Alcoholism not necessarily a disease, educator says


Alcoholism is a disease, right? Not so fast.

It depends on how you define disease, according to Health Enhancement educator Steve Lux.

“One of the reasons, I believe, alcoholism became viewed as a disease is to help destigmatize it, to help people get help and to get people to feel less shame,” Lux said. “Sometimes we believe that diseases are out of our control.”

If alcoholism is defined as a disease because alcoholics can’t control their actions while drinking, then Lux isn’t buying it.

“I don’t want to see people use the term disease to get out of taking responsibility for their actions,” Lux said.

Family history is another big topic of alcoholism. Lux cautions students to be careful when associating family history with alcoholism.

“Just because you have alcoholism in your family doesn’t mean you can’t be a healthy moderate drinker,” Lux said.

Michael Flora, president and CEO of Ben Gordon Health Center in DeKalb, believes alcoholism is a disease. Flora, who also teaches a class on drugs and alcohol addiction at NIU, said the brain plays the biggest role.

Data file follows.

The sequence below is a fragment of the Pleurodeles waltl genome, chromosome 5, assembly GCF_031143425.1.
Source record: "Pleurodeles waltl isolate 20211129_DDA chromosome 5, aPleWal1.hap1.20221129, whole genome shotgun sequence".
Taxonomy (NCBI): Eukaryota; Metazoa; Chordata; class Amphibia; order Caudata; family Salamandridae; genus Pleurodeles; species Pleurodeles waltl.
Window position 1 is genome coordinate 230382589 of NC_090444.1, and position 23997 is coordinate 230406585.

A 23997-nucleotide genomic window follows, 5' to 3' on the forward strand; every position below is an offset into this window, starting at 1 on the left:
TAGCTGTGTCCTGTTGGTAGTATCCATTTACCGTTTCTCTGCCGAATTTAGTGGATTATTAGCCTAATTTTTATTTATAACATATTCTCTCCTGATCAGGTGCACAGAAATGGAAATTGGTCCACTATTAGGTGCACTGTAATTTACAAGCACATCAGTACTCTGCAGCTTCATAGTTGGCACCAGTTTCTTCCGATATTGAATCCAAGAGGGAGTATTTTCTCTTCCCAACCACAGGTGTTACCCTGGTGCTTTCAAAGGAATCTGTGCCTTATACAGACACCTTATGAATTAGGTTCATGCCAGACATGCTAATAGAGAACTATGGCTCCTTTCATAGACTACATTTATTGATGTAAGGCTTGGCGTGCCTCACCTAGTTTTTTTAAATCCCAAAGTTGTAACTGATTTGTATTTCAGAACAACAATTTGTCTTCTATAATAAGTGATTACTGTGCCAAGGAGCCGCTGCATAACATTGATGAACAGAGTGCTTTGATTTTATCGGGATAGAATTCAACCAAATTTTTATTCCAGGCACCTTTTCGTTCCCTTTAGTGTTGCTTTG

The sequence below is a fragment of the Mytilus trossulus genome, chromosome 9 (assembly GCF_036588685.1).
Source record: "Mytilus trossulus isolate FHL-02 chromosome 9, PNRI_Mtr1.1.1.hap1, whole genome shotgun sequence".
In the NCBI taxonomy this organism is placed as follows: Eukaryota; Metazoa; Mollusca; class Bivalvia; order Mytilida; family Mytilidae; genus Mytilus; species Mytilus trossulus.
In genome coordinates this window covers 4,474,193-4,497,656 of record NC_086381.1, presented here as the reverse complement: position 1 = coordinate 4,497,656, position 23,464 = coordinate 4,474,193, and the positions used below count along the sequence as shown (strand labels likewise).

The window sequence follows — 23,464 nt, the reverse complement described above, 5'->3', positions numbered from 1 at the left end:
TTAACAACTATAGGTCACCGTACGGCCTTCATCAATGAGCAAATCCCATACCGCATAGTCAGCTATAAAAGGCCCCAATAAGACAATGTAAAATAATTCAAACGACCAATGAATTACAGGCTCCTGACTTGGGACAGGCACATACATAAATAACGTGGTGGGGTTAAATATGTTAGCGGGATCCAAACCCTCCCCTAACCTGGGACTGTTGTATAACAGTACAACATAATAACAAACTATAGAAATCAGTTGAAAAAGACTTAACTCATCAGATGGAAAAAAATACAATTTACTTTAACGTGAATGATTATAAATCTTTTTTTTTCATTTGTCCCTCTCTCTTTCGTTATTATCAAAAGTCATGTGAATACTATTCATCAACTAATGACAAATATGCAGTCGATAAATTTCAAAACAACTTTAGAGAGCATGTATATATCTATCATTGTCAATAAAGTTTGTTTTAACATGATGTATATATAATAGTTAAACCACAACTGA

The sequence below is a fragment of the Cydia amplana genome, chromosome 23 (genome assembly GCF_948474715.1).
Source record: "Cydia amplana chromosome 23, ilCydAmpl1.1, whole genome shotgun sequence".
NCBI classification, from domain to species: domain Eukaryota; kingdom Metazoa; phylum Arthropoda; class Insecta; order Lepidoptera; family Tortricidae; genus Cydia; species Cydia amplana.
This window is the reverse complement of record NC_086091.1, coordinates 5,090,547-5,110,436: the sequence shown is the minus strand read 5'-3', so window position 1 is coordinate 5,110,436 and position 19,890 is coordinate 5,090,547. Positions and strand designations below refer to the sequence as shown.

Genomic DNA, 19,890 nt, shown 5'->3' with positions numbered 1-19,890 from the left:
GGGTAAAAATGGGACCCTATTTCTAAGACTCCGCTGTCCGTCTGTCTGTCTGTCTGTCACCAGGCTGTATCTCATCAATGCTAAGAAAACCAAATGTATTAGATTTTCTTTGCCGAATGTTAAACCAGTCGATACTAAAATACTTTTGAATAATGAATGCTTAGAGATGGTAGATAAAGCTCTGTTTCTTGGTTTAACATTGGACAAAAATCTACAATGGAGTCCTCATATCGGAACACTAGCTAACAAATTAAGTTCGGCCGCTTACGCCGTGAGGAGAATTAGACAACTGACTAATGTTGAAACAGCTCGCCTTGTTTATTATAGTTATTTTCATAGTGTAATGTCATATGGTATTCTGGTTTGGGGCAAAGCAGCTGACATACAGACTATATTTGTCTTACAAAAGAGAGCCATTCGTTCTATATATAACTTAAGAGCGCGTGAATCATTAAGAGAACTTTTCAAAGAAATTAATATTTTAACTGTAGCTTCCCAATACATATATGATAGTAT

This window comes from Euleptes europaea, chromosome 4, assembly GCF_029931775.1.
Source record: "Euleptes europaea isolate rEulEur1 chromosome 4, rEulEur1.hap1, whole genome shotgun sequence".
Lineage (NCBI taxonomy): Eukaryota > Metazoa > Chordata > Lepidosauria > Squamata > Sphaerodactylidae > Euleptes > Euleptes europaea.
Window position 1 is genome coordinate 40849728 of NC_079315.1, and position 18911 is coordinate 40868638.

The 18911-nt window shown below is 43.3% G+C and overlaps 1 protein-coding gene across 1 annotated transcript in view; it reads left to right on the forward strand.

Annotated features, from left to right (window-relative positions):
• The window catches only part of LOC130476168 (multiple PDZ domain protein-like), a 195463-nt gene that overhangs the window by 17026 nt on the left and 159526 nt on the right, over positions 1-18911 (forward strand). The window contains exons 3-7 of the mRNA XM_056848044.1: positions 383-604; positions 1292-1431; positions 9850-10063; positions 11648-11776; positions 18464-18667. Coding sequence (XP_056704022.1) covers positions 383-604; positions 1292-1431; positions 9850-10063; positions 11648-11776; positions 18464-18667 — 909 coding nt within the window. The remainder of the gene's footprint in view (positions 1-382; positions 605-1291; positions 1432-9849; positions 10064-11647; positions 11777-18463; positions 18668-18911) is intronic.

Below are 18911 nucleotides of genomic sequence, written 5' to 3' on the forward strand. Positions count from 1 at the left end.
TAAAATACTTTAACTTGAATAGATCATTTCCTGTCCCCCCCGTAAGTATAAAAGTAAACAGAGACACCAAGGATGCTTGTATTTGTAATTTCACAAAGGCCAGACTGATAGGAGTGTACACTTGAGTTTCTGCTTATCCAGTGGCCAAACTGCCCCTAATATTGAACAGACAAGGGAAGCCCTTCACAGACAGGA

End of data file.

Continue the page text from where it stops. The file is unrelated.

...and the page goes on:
“There are certain stimul[i] within the brain that guide the individual to seek the stimul[i]. One of things we look at for individuals who have alcohol abuse disorders is that these individuals definitely seek that addictive quality,” Flora said. “Therefore, that does define alcohol-related problems as disease models and treatment moves from the disease state.”

Michael Haines, former director of Health Enhancement services, believes alcoholism isn’t a disease universally, but believes it is for some people. For those that do have the disease, Haines said, they shouldn’t be blamed for it.

“If you have the disease, you can’t be blamed for getting it, you can only be blamed for what you do when you know you got it,” Haines said. “So, for example, I can’t be blamed for whether or not I’m diabetic, but I can be blamed if I don’t change my eating habits.”

Lux believes students should respect alcohol and its negative consequences.

“Alcohol can certainly be abused. One of the surest ways to get into trouble with it is to not pay attention to the relationship you have with it and not treat it with any respect.”